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Electronic Pulltabs Unsuccessful in Minnesota Stadium Funding

By Matt Ward -- January 22, 2013 8:34 AM EST


In 2012, the Minnesota Legislature approved a new, state-of-the-art stadium, to replace the outdated and aging Hubert H. Humphrey Metrodome, home to the Minnesota Vikings. In order to pay for the expensive new football "cathedral", legislation called for tax hikes, private funding from the Minnesota Vikings' owner Ziggy Wilf, and revenue supported by the sale of electronic pulltabs in bars and restaurants across the state.

Although construction shovels have yet to break ground in downtown Minneapolis, the project is off to a rocky start. Sales of the electronic pulltab systems are lagging well behind initial projections, and do not appear to be gaining momentum any time soon. This should not come as a surprise to anyone who has been following this developing story over the past few months. In December, when evaluations were conducted to determine where the state stood with the electronic pull tab sales, it was already apparent that they were behind their projected goals. Consequently, they lowered their short-term goals for both revenue earned, and the number of bars and restaurants that would adopt the gambling devices. With those reduced goals and the state's current budget deficit, future fund raising opportunities look bleak.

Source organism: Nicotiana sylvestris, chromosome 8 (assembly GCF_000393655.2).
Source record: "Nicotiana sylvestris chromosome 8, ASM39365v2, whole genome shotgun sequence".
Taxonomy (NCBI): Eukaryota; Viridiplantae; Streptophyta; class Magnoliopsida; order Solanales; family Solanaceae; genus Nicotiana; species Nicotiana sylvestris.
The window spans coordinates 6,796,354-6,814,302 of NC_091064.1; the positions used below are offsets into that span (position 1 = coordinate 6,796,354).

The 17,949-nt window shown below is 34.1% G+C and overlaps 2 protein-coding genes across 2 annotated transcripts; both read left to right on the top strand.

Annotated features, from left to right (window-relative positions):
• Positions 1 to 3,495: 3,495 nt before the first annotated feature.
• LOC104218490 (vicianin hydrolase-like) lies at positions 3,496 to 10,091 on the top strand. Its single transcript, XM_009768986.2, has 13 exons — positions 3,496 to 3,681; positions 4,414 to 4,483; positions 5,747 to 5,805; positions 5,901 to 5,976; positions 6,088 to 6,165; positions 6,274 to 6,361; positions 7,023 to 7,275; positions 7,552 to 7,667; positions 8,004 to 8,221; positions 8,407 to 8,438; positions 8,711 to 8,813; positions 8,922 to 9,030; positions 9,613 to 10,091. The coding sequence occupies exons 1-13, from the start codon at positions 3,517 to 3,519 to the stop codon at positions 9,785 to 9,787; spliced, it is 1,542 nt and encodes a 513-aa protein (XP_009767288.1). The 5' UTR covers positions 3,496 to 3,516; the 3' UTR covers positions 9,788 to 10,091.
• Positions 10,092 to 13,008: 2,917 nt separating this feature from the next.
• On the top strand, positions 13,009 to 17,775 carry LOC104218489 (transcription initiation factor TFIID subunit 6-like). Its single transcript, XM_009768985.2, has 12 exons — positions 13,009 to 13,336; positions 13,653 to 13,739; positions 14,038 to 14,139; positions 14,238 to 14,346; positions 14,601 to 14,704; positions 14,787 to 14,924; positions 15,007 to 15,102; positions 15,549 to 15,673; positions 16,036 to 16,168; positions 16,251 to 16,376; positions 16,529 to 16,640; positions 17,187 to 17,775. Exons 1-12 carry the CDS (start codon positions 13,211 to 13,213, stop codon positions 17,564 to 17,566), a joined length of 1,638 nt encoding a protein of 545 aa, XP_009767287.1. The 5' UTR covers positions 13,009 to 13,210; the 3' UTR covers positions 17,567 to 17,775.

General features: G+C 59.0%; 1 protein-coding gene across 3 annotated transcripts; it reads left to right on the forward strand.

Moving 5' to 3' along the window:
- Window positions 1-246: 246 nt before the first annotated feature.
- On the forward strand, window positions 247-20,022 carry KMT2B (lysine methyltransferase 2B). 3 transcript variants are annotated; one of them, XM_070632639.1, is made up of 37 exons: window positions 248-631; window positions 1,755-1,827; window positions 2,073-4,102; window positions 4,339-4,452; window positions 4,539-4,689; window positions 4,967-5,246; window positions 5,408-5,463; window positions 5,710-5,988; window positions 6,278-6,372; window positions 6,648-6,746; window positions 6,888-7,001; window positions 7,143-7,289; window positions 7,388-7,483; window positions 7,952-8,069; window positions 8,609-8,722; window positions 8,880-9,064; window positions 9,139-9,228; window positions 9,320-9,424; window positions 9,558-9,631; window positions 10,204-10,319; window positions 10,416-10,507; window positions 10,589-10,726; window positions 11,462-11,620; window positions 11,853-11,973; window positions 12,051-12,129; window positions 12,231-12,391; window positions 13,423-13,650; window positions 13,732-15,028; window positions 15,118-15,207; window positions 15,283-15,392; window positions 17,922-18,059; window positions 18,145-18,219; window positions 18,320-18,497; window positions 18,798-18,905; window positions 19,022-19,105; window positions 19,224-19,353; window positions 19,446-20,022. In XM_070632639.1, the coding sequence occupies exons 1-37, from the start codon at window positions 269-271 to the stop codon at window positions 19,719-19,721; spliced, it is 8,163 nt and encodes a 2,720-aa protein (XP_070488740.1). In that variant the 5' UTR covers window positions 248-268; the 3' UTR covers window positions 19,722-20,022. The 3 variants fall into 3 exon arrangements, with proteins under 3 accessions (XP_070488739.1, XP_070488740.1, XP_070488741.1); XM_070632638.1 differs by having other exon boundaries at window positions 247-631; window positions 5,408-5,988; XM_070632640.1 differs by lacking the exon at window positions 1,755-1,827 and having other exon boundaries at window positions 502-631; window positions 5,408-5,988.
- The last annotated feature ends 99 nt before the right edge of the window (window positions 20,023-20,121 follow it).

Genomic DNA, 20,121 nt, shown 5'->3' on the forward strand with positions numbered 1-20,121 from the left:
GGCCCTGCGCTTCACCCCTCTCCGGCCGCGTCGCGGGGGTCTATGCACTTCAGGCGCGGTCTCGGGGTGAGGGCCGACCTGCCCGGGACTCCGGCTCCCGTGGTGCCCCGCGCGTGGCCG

According to the Minneapolis Star Tribune, approximately 120 restaurants and bars currently offer the gambling device, which is well behind the goal of 2,500 establishments by July of 2013. These electronic pulltabs were designed to cover the state's $348 million share of the stadium construction costs; however the state has yet to muster its first million dollars in net sales after prizes were awarded.

To say that the state of Minnesota is on the "hot seat" would be an understatement. The new stadium has energized the Vikings' fan base---a fan base that, aside from occasional playoff appearances, has not had a great deal to be passionate about. These financial developments mean that it may be "back to the drawing board" for the Minnesota Legislature and the Vikings' front office, in order to determine how they will bridge the gap caused by the missing revenue. However, if you ask the Vikings' fans, all they care about is witnessing a 2016 opening kickoff in the new home of their beloved Minnesota Vikings.


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